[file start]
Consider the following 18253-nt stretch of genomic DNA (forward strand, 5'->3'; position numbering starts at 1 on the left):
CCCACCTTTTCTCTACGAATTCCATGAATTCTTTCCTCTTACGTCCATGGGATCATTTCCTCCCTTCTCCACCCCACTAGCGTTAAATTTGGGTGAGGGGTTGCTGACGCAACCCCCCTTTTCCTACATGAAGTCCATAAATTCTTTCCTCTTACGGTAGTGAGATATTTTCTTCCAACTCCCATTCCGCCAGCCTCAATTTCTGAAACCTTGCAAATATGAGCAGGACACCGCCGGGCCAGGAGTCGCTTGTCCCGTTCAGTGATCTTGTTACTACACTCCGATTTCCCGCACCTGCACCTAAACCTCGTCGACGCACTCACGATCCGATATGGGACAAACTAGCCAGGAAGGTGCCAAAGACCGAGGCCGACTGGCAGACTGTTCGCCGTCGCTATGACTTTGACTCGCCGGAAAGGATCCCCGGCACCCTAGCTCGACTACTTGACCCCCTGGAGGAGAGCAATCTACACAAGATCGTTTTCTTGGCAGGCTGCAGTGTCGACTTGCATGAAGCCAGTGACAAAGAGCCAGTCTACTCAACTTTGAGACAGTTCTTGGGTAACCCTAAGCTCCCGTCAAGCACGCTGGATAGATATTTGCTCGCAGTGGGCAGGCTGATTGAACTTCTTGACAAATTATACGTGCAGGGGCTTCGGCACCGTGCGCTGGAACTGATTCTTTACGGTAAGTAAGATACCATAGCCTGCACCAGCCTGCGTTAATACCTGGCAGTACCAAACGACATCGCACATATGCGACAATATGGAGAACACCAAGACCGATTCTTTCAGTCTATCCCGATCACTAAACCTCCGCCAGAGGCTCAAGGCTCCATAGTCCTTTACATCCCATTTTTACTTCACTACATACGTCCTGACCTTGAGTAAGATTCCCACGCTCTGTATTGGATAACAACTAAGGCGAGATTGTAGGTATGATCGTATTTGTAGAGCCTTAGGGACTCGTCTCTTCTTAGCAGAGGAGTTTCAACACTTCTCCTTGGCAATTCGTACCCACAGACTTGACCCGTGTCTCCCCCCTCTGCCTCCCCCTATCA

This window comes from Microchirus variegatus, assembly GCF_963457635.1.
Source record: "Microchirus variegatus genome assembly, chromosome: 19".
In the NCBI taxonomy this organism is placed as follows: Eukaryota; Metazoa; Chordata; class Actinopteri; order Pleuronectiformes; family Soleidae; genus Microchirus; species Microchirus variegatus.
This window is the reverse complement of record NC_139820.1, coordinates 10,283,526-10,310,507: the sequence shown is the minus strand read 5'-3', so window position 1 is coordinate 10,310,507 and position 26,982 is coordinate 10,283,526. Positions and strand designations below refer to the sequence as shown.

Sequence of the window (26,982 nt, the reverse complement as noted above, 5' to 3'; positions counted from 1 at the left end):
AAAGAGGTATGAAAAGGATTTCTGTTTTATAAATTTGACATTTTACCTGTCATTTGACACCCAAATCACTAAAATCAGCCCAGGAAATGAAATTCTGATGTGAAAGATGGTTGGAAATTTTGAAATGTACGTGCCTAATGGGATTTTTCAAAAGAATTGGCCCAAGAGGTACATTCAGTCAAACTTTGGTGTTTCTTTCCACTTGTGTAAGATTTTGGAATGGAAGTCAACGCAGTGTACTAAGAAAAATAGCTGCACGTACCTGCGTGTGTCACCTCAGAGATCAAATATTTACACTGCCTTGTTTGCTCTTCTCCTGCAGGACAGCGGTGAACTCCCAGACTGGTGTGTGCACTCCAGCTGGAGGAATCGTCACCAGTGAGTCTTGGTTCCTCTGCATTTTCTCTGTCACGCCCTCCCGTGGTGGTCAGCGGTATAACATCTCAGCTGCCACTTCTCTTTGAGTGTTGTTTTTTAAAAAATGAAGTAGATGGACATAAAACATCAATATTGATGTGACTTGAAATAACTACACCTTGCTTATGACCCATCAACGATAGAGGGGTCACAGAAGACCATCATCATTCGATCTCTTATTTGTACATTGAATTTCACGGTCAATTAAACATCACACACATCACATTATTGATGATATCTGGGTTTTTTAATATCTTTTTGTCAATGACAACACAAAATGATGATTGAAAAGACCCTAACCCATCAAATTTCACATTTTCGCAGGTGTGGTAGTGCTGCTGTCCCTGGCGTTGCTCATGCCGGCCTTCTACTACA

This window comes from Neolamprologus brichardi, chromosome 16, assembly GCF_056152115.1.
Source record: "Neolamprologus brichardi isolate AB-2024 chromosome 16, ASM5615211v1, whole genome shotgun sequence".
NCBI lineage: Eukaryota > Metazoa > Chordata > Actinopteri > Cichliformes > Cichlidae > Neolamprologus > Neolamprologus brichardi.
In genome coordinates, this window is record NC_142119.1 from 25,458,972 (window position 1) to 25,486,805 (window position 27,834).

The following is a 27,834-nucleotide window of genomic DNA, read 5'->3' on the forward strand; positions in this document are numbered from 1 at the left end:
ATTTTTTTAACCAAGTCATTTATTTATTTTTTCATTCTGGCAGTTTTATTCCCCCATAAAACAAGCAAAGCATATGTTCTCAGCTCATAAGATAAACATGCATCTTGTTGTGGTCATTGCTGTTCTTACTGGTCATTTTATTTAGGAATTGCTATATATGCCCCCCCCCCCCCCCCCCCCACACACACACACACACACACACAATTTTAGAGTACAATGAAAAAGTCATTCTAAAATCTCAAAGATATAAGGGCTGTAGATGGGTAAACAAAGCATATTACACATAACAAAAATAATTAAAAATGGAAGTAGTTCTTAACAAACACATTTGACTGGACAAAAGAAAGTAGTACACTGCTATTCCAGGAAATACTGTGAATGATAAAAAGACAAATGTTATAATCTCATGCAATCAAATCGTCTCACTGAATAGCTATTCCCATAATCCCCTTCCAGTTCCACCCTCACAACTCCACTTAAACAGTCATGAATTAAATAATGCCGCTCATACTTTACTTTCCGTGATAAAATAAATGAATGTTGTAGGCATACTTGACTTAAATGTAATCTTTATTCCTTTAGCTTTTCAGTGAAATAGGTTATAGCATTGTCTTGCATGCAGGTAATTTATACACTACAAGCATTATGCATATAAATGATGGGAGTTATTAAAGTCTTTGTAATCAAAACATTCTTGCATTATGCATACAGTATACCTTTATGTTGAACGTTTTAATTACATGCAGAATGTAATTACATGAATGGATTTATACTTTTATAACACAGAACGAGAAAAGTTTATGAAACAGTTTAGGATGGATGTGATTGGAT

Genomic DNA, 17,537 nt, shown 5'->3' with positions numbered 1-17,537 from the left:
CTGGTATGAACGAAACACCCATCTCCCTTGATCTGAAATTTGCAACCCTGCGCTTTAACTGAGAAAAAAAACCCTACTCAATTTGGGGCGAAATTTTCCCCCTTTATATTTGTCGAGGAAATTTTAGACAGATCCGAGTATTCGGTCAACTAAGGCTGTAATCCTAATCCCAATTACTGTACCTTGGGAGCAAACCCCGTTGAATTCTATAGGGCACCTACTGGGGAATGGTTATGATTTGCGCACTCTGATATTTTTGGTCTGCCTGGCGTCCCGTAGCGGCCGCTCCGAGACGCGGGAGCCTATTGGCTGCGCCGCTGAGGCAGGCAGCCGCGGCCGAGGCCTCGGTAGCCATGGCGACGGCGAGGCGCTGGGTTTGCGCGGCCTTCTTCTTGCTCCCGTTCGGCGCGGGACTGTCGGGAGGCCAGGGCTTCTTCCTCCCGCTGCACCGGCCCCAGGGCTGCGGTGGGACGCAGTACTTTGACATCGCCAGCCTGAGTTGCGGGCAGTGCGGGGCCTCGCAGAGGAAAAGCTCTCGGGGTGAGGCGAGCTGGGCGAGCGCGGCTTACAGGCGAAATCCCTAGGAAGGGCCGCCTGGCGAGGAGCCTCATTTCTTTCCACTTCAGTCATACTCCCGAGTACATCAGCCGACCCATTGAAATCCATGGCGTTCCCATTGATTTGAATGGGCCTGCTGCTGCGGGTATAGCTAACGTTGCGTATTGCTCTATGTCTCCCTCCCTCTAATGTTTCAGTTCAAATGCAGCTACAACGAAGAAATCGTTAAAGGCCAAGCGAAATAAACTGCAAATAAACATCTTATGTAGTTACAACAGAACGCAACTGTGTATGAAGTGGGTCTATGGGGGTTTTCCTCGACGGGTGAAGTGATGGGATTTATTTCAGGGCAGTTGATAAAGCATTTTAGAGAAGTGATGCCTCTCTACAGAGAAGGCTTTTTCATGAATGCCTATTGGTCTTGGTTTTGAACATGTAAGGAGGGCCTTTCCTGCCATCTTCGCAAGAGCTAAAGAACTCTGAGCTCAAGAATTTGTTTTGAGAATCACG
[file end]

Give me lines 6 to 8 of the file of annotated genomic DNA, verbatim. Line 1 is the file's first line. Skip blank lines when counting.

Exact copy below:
This window is the reverse complement of record NC_139820.1, coordinates 10,283,526-10,310,507: the sequence shown is the minus strand read 5'-3', so window position 1 is coordinate 10,310,507 and position 26,982 is coordinate 10,283,526. Positions and strand designations below refer to the sequence as shown.

Sequence of the window (26,982 nt, the reverse complement as noted above, 5' to 3'; positions counted from 1 at the left end):
AAAGAGGTATGAAAAGGATTTCTGTTTTATAAATTTGACATTTTACCTGTCATTTGACACCCAAATCACTAAAATCAGCCCAGGAAATGAAATTCTGATGTGAAAGATGGTTGGAAATTTTGAAATGTACGTGCCTAATGGGATTTTTCAAAAGAATTGGCCCAAGAGGTACATTCAGTCAAACTTTGGTGTTTCTTTCCACTTGTGTAAGATTTTGGAATGGAAGTCAACGCAGTGTACTAAGAAAAATAGCTGCACGTACCTGCGTGTGTCACCTCAGAGATCAAATATTTACACTGCCTTGTTTGCTCTTCTCCTGCAGGACAGCGGTGAACTCCCAGACTGGTGTGTGCACTCCAGCTGGAGGAATCGTCACCAGTGAGTCTTGGTTCCTCTGCATTTTCTCTGTCACGCCCTCCCGTGGTGGTCAGCGGTATAACATCTCAGCTGCCACTTCTCTTTGAGTGTTGTTTTTTAAAAAATGAAGTAGATGGACATAAAACATCAATATTGATGTGACTTGAAATAACTACACCTTGCTTATGACCCATCAACGATAGAGGGGTCACAGAAGACCATCATCATTCGATCTCTTATTTGTACATTGAATTTCACGGTCAATTAAACATCACACACATCACATTATTGATGATATCTGGGTTTTTTAATATCTTTTTGTCAATGACAACACAAAATGATGATTGAAAAGACCCTAACCCATCAAATTTCACATTTTCGCAGGTGTGGTAGTGCTGCTGTCCCTGGCGTTGCTCATGCCGGCCTTCTACTACA